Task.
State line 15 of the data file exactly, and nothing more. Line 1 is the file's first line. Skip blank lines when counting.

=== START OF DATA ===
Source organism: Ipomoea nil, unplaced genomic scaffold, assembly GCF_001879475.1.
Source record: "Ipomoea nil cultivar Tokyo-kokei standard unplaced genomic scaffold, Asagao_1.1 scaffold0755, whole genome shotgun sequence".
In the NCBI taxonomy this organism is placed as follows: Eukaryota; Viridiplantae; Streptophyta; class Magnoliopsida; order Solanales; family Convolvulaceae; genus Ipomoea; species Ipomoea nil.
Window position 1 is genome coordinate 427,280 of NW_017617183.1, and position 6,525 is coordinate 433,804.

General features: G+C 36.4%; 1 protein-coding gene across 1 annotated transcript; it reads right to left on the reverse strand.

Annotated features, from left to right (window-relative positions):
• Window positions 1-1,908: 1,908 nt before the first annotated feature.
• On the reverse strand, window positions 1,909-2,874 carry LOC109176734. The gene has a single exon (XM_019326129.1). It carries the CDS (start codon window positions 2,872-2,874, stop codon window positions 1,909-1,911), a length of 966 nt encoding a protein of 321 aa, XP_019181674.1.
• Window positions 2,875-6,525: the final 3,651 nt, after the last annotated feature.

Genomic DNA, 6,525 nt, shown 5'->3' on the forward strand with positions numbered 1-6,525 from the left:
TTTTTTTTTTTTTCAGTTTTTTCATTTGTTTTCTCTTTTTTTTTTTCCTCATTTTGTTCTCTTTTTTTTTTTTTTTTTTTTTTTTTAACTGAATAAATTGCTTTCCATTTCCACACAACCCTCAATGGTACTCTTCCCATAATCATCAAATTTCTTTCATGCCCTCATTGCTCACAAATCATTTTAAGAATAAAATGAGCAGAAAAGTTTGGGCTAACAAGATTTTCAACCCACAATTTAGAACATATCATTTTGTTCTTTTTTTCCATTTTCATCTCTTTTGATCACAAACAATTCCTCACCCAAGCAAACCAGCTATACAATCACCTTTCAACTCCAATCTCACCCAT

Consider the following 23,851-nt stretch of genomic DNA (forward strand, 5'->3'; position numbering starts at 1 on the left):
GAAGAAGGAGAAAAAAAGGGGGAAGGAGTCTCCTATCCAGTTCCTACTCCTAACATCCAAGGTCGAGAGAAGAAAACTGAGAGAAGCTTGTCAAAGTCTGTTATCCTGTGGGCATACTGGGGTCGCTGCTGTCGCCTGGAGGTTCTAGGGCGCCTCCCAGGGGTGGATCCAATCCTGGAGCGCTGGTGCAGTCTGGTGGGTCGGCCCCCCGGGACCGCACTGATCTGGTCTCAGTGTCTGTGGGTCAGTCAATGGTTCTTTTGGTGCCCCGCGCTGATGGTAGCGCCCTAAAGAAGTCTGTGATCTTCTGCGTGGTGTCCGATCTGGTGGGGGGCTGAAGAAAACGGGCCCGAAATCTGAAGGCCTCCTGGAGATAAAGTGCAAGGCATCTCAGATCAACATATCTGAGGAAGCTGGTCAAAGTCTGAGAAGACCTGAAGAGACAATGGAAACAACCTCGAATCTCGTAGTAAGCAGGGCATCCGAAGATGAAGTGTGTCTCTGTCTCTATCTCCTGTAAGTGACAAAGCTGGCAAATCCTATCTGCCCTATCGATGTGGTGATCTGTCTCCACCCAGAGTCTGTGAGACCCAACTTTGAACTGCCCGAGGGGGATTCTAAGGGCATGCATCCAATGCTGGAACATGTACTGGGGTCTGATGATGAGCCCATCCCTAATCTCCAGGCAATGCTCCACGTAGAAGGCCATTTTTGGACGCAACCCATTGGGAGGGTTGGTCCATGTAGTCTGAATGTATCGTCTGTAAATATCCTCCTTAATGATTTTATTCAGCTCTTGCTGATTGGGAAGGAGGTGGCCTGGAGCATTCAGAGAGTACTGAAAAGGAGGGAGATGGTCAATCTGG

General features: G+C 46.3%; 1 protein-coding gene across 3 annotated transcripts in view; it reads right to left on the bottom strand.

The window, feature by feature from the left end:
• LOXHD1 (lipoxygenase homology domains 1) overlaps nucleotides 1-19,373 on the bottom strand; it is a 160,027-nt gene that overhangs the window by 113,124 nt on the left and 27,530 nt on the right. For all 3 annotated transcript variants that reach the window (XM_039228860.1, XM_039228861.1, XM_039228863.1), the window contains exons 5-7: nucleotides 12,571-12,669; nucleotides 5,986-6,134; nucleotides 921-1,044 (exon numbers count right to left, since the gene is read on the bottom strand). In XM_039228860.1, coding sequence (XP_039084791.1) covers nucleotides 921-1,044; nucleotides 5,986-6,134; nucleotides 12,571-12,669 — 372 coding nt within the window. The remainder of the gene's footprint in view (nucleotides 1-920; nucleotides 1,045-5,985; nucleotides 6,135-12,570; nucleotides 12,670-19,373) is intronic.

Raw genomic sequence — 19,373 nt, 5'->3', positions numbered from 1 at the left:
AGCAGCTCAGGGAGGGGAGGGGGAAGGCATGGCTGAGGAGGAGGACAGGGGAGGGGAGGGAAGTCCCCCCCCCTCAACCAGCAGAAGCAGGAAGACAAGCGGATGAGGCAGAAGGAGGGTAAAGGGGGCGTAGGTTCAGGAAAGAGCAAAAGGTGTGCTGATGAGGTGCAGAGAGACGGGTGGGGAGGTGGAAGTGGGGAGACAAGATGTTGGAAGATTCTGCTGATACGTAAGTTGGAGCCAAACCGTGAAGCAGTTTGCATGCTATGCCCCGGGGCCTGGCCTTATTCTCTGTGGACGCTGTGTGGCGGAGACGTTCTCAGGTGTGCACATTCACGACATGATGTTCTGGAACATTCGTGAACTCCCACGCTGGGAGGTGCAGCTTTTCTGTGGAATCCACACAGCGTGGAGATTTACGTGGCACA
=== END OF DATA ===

The window, feature by feature from the left end: